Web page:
“I’d rather have a bottle in front of me than a frontal lobotomy”, so growls American singer-songwriter Tom Waits to Martin Mull during his 1977 interview on Fernwood 2 Night. The crowd cackles at the host’s visible discomfort; flashes of lowlife brilliance like this are never atypical of Waits.

Waits was raised in Whittier, California, though he himself prefers to say he hails from ‘Bedlam, Squalor’. His career began in the early 70’s in the aftermath of the Beat Generation, where his playfully twisted poeticism is likely inspired.

However, unlike some of the more politicised lyrics of his forefathers, Waits chooses to celebrate the seedier element of American lore. Delighting in the macabre and the grotesque, he leads listeners into a fanciful carnival world of freaks, weirdos, and losers with the tinkling of his keys and the guttural rasp of his voice.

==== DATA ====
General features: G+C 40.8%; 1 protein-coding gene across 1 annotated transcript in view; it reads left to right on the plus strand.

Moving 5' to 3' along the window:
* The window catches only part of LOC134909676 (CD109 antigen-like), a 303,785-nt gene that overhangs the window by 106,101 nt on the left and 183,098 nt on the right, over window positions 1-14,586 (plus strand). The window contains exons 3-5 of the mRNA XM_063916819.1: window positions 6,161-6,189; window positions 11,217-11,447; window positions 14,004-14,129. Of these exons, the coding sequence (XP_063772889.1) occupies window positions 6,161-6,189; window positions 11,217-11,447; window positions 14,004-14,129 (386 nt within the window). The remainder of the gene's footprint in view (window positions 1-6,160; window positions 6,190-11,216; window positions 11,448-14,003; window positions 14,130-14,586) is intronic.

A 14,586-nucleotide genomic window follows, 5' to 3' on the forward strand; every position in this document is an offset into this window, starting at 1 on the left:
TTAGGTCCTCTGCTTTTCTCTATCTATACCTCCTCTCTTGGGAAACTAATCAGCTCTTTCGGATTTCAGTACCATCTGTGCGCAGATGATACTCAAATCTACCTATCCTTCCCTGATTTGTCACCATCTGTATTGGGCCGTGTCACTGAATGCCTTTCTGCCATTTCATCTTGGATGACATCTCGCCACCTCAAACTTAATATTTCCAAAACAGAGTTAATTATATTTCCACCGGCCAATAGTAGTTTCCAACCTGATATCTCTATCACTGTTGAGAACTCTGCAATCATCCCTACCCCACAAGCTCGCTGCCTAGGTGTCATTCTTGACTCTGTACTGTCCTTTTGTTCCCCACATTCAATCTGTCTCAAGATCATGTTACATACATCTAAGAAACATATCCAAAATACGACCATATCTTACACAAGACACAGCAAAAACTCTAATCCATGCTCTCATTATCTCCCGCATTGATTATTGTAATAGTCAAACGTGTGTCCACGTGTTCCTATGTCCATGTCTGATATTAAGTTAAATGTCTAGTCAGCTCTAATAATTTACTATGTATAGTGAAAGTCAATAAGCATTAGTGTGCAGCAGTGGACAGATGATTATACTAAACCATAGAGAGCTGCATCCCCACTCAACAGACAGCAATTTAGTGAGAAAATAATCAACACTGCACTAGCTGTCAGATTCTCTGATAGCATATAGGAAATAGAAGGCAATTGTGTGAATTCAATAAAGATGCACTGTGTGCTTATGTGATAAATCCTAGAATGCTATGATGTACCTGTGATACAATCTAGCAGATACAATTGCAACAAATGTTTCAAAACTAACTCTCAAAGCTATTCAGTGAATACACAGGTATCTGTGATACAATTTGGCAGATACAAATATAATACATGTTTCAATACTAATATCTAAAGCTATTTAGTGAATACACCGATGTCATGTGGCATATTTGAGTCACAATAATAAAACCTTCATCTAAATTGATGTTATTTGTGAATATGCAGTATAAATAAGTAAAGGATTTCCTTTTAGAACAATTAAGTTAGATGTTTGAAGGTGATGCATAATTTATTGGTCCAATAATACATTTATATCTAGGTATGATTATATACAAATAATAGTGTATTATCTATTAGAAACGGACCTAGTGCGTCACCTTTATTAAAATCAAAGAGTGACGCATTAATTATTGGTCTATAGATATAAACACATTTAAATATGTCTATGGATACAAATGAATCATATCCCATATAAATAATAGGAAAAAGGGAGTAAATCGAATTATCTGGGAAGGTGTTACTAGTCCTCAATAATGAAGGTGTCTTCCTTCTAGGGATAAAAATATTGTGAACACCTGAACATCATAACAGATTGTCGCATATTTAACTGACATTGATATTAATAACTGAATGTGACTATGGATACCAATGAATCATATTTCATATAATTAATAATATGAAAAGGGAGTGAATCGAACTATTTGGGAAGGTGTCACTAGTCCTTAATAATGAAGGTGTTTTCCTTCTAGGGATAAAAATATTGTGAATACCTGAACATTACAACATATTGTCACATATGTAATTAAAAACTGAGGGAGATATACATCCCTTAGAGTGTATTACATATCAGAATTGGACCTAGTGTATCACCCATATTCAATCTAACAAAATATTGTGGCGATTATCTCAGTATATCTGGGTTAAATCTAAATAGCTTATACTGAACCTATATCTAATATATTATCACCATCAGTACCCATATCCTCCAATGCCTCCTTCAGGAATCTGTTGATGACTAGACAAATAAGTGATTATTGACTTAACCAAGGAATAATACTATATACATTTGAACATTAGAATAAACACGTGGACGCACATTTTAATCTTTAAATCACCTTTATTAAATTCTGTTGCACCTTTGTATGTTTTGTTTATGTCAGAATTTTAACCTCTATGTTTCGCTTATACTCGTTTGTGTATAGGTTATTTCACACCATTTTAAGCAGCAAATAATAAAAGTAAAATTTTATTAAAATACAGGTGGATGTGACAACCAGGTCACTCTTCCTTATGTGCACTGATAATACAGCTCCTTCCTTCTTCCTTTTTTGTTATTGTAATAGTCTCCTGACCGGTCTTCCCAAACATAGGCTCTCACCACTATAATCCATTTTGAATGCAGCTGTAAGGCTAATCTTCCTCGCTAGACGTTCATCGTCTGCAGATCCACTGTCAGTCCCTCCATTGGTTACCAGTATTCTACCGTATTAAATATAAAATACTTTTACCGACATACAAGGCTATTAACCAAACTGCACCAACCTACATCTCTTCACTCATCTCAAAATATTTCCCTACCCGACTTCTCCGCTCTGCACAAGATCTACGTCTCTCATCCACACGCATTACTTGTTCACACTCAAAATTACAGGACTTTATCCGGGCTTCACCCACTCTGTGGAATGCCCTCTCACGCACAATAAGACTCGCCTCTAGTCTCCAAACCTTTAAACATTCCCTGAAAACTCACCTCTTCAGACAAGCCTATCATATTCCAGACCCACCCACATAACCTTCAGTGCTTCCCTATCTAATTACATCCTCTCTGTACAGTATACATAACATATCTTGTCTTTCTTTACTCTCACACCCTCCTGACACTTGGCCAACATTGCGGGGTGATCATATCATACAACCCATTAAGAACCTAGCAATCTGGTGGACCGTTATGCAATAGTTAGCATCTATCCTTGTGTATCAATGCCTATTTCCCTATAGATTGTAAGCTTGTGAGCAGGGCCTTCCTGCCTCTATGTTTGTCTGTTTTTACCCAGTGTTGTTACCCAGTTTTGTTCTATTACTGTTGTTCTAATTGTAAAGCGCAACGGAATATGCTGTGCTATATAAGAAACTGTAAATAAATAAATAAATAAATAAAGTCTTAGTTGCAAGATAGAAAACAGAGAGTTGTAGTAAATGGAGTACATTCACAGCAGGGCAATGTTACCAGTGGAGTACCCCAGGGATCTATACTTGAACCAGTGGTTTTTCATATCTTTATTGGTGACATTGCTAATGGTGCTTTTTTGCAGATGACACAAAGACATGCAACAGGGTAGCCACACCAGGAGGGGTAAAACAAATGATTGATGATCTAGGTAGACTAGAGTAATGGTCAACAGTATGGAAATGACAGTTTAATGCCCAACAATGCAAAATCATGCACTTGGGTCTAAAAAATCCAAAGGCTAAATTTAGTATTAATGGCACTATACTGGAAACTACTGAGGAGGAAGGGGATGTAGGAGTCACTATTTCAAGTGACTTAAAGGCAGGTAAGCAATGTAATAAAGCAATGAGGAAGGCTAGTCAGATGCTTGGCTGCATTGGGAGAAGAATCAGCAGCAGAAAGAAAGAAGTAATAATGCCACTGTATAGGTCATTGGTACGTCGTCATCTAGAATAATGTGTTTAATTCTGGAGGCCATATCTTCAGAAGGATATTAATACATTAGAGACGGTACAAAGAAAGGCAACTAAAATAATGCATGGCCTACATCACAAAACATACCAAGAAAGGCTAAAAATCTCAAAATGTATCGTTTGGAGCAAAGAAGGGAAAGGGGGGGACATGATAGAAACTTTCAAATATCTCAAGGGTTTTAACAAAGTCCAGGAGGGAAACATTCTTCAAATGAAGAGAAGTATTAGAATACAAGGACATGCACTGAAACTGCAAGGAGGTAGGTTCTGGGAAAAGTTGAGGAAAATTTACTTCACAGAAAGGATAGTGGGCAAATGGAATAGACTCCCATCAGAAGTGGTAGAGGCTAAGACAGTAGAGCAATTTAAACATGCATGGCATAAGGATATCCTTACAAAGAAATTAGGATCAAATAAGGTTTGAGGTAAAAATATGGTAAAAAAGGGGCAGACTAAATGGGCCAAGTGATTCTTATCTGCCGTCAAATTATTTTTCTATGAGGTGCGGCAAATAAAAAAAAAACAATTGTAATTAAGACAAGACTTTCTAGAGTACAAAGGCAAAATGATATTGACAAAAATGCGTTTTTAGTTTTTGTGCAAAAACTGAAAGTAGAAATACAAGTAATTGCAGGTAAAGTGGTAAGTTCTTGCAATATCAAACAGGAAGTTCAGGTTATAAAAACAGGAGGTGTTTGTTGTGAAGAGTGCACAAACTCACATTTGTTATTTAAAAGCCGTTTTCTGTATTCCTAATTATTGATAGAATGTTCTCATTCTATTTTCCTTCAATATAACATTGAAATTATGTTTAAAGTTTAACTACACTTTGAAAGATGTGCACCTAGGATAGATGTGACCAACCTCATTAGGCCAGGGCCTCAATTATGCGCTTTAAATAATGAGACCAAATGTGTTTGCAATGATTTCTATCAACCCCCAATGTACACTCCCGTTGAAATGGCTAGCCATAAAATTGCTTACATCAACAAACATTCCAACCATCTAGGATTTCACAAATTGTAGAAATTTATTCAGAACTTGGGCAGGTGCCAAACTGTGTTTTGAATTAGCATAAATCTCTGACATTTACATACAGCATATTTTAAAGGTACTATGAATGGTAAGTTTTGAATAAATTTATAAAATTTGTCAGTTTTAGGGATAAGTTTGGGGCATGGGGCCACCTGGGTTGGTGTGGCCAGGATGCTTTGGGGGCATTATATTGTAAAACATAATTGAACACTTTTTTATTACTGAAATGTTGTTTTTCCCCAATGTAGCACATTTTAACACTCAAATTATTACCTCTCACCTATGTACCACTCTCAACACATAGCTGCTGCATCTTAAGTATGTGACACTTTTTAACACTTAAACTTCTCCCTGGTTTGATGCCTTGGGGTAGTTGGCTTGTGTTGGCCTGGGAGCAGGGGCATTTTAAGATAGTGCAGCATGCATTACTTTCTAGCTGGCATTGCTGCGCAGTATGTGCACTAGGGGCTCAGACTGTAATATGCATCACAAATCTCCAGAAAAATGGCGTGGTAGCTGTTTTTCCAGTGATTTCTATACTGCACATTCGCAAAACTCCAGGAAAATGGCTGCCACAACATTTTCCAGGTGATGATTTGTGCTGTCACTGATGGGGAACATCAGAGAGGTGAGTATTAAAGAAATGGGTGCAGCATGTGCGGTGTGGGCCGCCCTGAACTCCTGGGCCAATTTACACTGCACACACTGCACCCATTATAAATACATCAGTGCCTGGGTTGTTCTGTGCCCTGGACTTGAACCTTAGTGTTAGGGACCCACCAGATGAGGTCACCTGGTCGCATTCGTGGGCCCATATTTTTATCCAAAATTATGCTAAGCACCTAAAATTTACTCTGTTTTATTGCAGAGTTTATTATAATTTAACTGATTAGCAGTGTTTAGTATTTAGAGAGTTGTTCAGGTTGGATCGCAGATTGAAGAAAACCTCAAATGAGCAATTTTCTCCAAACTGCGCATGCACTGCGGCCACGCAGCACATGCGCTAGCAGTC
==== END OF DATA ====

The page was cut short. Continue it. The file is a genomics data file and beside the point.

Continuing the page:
Today, with sixteen albums under his belt and nearly a dozen tours, Waits is celebrated as one of the pre-eminent blues-rock experimentalists working today. He’s been called ‘as important an American artist as anyone the twentieth century has produced’ and he continues to delight fans with a surly and playful humour that finds light and beauty in even the darkest of places.

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